WINSTON-SALEM, N.C. -- We all have those nagging colds and infections, especially when we’re under stress. And Nicole Dye was under a lot of stress, seven years ago.
“My husband died in March of 2012,” Dye said. “Unrelated, that spring I had a sinus infection for, like, three months. I had to go on two rounds of antibiotics, it was very hard to get rid of. And then, the end of that summer I got the shingles.”
Dye never waits for answers – her way of coping is to do research and lots of it. What her research on her condition told her was a bit of a shock: she had HIV.
“Because, in my situation being a married, white female, that's the lowest risk group out there,” she said.
So, early in 2019, after being what the medical field calls the HIV virus being “undetectable” in her body, Dye went public with her diagnosis.
“The biggest reason, my biggest objective is to get people tested,” she said. “Just because you think you are safe doesn't mean you are.”
“We can find a regimen - an HIV regimen - for everyone that is side-effect free,” says Dr. Michael Morgan, of Novant Health in Winston-Salem. An HIV diagnosis, just a generation ago, was a death sentence. Now, patients can fairly easily get to the point where the virus is undetectable in their bodies which the medical research means, it is untransferable to others. That’s the state the medical field calls “U=U,” undetectable equals untransferable.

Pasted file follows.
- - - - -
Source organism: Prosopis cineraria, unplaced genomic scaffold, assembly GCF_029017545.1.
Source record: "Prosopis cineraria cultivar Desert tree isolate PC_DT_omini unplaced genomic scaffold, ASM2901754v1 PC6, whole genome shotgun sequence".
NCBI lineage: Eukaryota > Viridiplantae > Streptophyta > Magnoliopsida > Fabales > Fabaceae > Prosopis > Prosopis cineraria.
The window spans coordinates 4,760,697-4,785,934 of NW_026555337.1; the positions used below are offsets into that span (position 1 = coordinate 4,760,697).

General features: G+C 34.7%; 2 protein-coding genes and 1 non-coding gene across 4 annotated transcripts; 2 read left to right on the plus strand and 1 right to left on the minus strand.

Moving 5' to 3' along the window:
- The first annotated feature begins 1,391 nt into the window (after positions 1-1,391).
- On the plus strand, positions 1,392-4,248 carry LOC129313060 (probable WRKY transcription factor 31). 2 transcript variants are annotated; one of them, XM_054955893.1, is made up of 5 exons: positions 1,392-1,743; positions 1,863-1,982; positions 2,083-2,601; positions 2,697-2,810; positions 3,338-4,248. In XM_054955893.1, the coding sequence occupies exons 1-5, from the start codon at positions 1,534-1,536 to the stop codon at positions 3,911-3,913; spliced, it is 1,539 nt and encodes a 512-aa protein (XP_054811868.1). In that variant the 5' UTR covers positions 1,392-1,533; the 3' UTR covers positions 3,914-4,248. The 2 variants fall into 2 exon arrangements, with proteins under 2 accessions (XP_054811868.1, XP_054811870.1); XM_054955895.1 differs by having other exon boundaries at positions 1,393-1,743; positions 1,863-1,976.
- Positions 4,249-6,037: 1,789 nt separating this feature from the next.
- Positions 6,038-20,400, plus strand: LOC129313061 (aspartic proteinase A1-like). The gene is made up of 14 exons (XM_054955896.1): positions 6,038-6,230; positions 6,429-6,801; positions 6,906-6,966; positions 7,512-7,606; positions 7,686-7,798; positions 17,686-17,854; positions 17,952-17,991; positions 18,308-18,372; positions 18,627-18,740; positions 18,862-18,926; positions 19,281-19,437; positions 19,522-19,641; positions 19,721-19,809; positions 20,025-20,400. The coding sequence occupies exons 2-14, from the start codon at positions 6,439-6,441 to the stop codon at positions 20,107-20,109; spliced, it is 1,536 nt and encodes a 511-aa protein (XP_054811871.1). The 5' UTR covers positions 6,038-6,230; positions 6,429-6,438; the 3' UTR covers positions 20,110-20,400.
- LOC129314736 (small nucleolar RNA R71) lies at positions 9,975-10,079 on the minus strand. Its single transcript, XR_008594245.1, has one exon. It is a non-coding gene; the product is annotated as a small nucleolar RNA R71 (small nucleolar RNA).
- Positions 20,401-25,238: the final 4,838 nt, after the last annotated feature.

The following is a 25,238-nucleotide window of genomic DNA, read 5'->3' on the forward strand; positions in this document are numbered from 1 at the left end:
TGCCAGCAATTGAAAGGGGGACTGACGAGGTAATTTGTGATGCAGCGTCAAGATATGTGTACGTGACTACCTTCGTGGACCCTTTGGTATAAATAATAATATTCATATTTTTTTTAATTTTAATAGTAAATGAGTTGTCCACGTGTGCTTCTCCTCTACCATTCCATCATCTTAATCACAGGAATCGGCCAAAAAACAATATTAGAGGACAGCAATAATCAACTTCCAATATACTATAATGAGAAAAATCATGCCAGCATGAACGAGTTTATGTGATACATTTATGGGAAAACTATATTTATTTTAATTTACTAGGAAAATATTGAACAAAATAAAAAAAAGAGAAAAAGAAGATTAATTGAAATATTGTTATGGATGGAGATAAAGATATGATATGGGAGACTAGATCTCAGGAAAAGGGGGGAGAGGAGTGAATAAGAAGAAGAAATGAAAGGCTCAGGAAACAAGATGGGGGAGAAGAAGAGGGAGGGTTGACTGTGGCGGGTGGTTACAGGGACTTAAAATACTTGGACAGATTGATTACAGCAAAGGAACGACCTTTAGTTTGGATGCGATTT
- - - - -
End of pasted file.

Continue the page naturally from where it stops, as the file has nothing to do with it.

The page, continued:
“If (someone is) on medications, they became undetectable which means they can't give it to anybody,” Dye said. “At first, I was scared that if I don't know I cut myself or something and my kids might come across it they might get the virus. But once I became undetectable, I don't have to worry about that anymore.”
Testing is that key and Morgan wants everyone to get tested as a routine practice.
“Testing shouldn't be based on risk factors,” Morgan said. “Almost all of us have had risk factors in the past, even if you don't know it. You may have and we should get off the stigma of who we are testing. Test everyone, that way we won't miss anyone.”
See more of Dye’s story and who Morgan credits with being a major factor in getting us to where HIV is a very treatable condition, in this edition of the Buckley Report.